What Dr. Luke has to Say About Relieving Drought Stress Brought by Crop Management - Part I


Managing Drought Stress by Supplemental Irrigation



Xiang Qing Kong had just finished reading an article in the local newspaper about irrigation.  He was 47 years old and a farmer.  He and many of his friends who were farmers were very interested in developing an irrigation system.  There were two problems.  One was the cost; the second was how to do it.  They did have some small irrigation systems but they felt that in general they were not as good as they needed.  They contacted the local agricultural expert and arranged a meeting with them.  The agricultural expert came and gave them a lecture on managing drought stress by supplemental irrigation.  He did this as Xiang Qing Kong's area of China had mild drought conditions for several years.

The agricultural expert started by saying, irrigation, where available, is the major means for combating drought conditions. It is a prime approach to the intensification of agriculture and the generation of stable income. The development of irrigation depends on various environmental, economical and social factors.  However, there are hazards in irrigation if practiced indiscriminately, such as soil erosion, soil salination, soil leaching and soil disease infection.

The key to planning an irrigation system and scheduling is knowledge of the crop, the soil properties and the potential evapotranspiration of the specific crop at the site. This information can also be used to estimate dryland crop water use and deficit at any given time during the crop cycle.

Supplemental irrigation is the most common irrigation practice for crops not designated for fully irrigated conditions. Supplementary irrigation is a practice dictated by constraints, which can be derived from the limited availability of water, irrigation equipment, the cost of water, or other economical and technical constraints. With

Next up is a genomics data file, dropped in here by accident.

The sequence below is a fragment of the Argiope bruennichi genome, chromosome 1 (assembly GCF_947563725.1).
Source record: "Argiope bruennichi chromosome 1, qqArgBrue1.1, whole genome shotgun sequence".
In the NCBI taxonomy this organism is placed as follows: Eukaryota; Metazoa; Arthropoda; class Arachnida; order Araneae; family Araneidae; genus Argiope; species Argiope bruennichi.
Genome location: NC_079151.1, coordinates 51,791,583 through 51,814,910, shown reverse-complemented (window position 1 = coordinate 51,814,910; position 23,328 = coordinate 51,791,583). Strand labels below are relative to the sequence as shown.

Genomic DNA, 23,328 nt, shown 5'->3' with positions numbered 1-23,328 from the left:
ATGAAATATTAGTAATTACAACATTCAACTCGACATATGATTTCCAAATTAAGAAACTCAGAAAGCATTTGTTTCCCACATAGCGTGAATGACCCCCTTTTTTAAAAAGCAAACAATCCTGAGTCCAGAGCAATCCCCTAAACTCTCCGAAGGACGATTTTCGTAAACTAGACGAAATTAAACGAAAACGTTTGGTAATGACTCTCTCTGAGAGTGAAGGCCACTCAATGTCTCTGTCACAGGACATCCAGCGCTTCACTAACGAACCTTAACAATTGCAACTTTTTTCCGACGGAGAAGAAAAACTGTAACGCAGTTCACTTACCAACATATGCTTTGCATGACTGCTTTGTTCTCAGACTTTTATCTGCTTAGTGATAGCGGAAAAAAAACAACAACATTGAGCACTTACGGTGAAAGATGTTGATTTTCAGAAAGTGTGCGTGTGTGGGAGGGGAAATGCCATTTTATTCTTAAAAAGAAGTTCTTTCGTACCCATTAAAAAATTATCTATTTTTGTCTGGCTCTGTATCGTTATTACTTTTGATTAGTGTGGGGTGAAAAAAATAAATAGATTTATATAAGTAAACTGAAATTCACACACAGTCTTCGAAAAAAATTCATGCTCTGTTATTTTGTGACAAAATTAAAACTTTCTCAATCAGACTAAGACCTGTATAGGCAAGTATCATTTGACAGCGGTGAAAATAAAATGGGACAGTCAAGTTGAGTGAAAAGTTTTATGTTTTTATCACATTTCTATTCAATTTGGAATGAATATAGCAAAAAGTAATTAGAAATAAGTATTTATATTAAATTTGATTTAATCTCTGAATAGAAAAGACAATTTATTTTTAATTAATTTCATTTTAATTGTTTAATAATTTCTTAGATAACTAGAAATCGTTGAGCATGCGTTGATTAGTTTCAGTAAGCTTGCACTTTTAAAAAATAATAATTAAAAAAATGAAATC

Supplemental irrigation the amount of water applied to the crop in irrigation is well below the full requirement of the crop.

Modern dryland farming is a system of low inputs combined with soil and water conservation practices and risk reducing strategies. The system can be sustainable if practiced properly.  Water shortage is the main limiting factor, but successful dryland systems also maintain reasonable practices to eliminate other limiting factors (poor nutrient status, weeds, biotic stresses, etc'), which can reduce the efficiency by which the crop uses the limited moisture.

The most advanced systems have been developed in the Great Plains of the USA and Southern Australia, even though traditional systems employed in Asia and the Middle East also offer important insights. In the USA, the lesson learned during the "dustbowl" years in the early 1900's prompted extensive development in dryland farming systems. These systems and the associated technological progress such as plant breeding, brought about an increase in mean winter wheat yield from 0.5 ton ha-2 in 1930 to about 2 ton ha-2 in 1980. In Southern Australia the "ley farming" system was developed in the 1920's and adopted widely in the late 1940's. The system involves a rotation between a self-seeding legume grown for several years and wheat. The farmer grows wheat and raises sheep while the legume serves to sustain soil fertility (mainly nitrogen).

 The lesson learned from the American and Australian experience is that the development of a sustainable dryland farming system involve the following principles, not necessarily in their order of importance:

  1. Conservation Tillage
  2. Weed Control
  3. Soil Fertility Management
  4. Diversified Farming
  5. Species Selection/Variety

Xiang Qing Kong was very interested in irrigation after this lecture.  He was interested to know more about these five points and how to use them in farming and irrigation.  However, the agricultural expert had concluded for now and said latter in the day he would finish the lecture.  Xiang Qing Kong began to discuss the lecture with several of his friends.  He and his friends knew that they probably needed to have more irrigation, however, knowing how they could do this as well knowing the cost of irrigation was important.  Xiang Qing Kong told his friend's that nothing could be worse than a drought destroying your farm.  He knew that if they had one or two years where they had no rain then drought could destroy his and many of his friend's farms.  What would they do if this happened?